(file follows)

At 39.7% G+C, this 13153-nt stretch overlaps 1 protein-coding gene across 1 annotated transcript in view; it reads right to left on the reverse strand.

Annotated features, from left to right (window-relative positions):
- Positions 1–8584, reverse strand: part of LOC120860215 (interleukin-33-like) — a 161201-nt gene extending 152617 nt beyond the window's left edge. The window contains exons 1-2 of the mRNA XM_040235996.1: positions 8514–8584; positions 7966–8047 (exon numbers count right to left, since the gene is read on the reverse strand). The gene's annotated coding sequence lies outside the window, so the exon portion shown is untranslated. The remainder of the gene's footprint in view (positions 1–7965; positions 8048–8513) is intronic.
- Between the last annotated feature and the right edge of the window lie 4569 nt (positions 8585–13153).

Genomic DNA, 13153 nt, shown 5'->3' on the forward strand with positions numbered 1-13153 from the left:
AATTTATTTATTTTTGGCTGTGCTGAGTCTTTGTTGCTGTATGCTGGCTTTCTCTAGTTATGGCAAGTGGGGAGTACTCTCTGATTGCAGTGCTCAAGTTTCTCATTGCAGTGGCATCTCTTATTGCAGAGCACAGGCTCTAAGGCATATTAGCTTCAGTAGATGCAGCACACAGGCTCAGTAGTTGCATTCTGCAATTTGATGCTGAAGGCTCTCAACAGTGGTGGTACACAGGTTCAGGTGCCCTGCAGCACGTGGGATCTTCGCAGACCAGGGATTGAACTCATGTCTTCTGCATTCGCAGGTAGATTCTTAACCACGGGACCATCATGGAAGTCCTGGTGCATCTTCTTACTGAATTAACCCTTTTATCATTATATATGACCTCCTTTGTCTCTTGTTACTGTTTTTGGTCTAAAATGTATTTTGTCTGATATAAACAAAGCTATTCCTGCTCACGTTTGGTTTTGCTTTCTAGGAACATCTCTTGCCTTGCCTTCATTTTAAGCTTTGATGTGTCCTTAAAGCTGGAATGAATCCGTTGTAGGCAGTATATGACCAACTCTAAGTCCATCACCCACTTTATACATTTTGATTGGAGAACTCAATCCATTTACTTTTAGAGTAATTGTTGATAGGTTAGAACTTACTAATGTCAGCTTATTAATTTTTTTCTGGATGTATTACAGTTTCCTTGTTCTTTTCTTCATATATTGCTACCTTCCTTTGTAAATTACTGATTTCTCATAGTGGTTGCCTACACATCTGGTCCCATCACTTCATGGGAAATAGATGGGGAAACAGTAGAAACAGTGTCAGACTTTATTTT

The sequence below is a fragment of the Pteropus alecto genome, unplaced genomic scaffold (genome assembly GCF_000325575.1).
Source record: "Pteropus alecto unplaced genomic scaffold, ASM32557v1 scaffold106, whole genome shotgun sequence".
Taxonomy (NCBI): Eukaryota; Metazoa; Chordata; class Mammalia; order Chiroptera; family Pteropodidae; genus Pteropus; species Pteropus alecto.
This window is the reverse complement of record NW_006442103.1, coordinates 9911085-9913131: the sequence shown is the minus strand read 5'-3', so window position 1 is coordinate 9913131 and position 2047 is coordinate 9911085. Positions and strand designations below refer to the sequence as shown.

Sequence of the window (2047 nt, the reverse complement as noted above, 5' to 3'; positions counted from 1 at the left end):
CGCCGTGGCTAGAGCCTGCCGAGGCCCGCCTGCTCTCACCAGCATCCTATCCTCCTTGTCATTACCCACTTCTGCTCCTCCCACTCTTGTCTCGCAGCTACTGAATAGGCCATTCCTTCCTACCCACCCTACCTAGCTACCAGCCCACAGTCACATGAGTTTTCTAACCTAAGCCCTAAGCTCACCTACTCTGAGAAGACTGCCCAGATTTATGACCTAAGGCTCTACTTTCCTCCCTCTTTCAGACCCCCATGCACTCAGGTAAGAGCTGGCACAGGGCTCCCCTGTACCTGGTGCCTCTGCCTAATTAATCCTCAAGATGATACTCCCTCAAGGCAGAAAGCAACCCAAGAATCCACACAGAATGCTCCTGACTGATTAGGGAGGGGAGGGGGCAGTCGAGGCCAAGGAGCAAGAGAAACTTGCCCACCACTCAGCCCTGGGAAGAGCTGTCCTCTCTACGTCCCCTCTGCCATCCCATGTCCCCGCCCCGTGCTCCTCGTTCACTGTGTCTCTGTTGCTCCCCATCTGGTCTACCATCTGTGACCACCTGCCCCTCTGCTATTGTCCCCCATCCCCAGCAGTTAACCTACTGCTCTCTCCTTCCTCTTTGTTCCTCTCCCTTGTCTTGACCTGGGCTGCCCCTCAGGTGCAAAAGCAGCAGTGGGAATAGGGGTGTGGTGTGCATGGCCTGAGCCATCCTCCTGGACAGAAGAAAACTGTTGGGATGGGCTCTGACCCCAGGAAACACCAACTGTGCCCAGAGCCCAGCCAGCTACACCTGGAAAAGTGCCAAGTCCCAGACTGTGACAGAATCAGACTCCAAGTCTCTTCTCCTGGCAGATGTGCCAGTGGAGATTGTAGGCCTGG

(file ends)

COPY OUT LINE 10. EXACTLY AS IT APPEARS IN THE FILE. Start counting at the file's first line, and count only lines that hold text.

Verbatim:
This window is the reverse complement of record NW_006442103.1, coordinates 9911085-9913131: the sequence shown is the minus strand read 5'-3', so window position 1 is coordinate 9913131 and position 2047 is coordinate 9911085. Positions and strand designations below refer to the sequence as shown.